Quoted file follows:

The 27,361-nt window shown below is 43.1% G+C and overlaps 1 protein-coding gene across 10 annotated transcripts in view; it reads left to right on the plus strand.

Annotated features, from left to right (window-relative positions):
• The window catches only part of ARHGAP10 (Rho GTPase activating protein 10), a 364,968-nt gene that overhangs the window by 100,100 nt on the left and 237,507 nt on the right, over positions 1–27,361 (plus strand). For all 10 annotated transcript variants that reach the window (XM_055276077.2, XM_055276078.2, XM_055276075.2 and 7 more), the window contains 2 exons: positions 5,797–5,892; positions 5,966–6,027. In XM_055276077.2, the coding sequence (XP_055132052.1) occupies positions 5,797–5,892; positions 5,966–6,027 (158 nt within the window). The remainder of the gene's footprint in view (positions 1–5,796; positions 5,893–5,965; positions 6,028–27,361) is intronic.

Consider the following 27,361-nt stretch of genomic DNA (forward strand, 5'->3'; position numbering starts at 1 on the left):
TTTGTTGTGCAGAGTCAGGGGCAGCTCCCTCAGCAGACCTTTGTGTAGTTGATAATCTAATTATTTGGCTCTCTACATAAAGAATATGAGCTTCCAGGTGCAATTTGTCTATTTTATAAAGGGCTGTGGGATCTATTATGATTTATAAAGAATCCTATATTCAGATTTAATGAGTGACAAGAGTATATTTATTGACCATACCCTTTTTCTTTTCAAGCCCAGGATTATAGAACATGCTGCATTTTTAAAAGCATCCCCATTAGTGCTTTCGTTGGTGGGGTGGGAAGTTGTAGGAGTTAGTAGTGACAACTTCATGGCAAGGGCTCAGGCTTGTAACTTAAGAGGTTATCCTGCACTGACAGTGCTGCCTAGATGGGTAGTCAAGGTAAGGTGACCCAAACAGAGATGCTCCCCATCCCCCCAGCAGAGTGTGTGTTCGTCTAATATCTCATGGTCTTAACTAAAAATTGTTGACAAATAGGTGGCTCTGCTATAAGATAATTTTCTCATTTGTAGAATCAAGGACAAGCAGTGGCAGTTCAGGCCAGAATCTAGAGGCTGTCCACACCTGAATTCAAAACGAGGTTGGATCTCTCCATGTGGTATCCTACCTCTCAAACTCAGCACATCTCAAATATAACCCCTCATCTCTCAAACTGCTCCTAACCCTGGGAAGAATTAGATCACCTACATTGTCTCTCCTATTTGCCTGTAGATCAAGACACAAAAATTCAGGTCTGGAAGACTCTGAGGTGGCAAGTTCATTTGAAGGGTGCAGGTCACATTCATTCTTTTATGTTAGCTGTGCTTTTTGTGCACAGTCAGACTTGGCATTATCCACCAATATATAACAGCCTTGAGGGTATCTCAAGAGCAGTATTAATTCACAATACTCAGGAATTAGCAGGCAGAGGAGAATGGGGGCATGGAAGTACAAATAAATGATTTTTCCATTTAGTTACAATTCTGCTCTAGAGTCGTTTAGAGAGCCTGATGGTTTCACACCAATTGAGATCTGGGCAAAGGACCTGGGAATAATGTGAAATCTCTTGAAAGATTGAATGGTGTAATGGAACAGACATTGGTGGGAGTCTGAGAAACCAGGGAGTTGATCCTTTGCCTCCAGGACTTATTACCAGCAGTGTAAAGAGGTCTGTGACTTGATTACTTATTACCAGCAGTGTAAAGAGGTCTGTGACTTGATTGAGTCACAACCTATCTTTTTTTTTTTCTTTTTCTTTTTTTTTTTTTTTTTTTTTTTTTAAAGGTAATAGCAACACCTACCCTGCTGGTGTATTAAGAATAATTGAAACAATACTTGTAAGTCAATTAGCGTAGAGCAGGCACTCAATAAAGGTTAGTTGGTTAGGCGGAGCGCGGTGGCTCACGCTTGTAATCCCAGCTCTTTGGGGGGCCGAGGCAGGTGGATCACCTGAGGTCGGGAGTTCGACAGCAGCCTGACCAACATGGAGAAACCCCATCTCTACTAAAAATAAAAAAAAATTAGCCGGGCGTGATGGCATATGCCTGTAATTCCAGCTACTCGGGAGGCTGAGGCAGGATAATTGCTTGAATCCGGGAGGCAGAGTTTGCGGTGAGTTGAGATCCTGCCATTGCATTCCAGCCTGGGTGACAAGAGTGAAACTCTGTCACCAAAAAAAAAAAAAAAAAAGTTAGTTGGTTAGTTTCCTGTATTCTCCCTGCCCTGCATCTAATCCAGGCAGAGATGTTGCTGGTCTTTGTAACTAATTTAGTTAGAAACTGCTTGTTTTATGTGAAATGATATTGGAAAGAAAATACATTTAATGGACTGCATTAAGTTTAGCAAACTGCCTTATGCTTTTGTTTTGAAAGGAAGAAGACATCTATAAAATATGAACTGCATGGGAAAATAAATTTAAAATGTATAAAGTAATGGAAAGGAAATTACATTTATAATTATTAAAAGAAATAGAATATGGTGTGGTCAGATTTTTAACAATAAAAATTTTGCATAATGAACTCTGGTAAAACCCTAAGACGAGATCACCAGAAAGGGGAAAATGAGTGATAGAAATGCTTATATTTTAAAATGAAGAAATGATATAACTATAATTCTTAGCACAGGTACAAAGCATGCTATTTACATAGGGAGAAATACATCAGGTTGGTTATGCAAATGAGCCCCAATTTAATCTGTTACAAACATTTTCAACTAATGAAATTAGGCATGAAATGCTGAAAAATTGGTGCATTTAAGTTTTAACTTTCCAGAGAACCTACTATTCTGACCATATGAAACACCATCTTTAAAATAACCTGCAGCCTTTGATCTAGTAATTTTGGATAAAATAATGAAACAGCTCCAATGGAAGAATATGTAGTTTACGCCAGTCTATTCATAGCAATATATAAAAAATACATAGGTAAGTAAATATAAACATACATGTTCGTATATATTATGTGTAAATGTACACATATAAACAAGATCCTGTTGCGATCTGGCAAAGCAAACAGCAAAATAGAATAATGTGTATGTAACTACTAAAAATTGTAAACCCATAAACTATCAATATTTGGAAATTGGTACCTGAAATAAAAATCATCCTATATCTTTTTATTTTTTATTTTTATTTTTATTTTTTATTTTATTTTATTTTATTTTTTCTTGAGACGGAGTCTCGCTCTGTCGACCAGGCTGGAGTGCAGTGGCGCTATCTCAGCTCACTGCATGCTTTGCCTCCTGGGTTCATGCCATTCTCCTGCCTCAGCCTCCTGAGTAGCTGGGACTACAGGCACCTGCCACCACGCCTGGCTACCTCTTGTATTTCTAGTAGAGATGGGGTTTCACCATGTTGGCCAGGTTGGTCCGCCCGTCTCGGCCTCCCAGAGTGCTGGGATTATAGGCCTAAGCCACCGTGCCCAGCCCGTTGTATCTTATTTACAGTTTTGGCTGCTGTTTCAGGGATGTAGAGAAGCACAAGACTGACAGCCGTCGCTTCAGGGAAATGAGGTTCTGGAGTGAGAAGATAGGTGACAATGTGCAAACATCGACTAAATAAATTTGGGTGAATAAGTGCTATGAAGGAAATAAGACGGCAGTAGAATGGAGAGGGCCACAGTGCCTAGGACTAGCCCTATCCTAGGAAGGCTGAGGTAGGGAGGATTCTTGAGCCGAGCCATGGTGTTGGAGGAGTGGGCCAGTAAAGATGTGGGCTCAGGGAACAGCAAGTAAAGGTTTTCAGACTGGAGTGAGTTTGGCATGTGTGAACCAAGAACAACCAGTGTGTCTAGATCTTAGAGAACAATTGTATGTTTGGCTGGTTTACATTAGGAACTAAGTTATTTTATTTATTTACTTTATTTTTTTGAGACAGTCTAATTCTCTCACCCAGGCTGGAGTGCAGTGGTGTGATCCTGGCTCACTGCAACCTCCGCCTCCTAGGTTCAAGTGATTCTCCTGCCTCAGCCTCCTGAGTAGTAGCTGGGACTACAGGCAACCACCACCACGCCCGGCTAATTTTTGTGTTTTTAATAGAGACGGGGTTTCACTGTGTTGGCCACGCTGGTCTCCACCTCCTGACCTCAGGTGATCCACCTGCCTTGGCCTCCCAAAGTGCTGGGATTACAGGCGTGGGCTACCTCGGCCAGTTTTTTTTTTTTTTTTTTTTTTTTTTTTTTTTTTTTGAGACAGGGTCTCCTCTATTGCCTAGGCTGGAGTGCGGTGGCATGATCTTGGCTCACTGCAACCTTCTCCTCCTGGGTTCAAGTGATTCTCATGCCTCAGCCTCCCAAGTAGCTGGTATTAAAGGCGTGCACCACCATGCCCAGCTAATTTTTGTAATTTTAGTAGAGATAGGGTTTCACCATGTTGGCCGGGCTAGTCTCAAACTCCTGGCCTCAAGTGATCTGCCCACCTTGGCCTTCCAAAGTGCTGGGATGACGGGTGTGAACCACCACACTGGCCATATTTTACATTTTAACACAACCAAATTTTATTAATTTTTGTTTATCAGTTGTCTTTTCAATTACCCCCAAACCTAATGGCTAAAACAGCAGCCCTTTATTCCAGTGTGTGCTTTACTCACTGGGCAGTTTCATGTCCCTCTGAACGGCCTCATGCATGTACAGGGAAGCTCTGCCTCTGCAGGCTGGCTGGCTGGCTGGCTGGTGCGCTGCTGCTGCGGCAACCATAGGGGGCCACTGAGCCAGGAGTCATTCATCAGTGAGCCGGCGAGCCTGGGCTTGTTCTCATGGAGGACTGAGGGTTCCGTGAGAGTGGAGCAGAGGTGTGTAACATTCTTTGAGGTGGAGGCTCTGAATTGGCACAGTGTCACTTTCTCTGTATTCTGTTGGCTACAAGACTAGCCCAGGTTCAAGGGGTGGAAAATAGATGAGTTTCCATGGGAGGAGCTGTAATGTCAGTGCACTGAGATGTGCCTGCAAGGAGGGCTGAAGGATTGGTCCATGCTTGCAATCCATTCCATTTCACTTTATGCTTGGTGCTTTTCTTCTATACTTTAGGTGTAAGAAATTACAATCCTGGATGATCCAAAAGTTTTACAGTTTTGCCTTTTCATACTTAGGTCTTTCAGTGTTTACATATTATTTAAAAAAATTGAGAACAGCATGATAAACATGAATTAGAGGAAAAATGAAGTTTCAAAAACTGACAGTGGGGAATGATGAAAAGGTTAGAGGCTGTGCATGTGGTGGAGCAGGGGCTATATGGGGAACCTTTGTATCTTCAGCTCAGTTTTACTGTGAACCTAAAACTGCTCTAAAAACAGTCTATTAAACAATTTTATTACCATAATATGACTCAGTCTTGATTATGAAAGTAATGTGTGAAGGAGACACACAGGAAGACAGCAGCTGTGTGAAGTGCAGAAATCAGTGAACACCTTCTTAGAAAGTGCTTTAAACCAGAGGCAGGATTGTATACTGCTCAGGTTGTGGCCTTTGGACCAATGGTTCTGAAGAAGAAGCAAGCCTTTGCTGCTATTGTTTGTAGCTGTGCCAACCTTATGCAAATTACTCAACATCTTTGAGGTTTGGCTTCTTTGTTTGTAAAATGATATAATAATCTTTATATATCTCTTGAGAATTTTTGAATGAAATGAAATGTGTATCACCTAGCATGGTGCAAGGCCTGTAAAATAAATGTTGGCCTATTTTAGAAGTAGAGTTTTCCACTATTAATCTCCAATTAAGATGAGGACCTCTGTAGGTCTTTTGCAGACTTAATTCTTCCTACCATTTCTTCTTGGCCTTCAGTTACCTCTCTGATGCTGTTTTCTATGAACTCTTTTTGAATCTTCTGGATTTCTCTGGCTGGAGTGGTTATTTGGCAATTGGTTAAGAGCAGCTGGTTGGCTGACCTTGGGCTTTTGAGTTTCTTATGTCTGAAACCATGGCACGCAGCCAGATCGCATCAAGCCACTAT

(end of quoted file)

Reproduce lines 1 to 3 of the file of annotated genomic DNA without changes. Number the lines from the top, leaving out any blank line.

The 27,361-nt window shown below is 43.1% G+C and overlaps 1 protein-coding gene across 10 annotated transcripts in view; it reads left to right on the plus strand.

Annotated features, from left to right (window-relative positions):
• The window catches only part of ARHGAP10 (Rho GTPase activating protein 10), a 364,968-nt gene that overhangs the window by 100,100 nt on the left and 237,507 nt on the right, over positions 1–27,361 (plus strand). For all 10 annotated transcript variants that reach the window (XM_055276077.2, XM_055276078.2, XM_055276075.2 and 7 more), the window contains 2 exons: positions 5,797–5,892; positions 5,966–6,027. In XM_055276077.2, the coding sequence (XP_055132052.1) occupies positions 5,797–5,892; positions 5,966–6,027 (158 nt within the window). The remainder of the gene's footprint in view (positions 1–5,796; positions 5,893–5,965; positions 6,028–27,361) is intronic.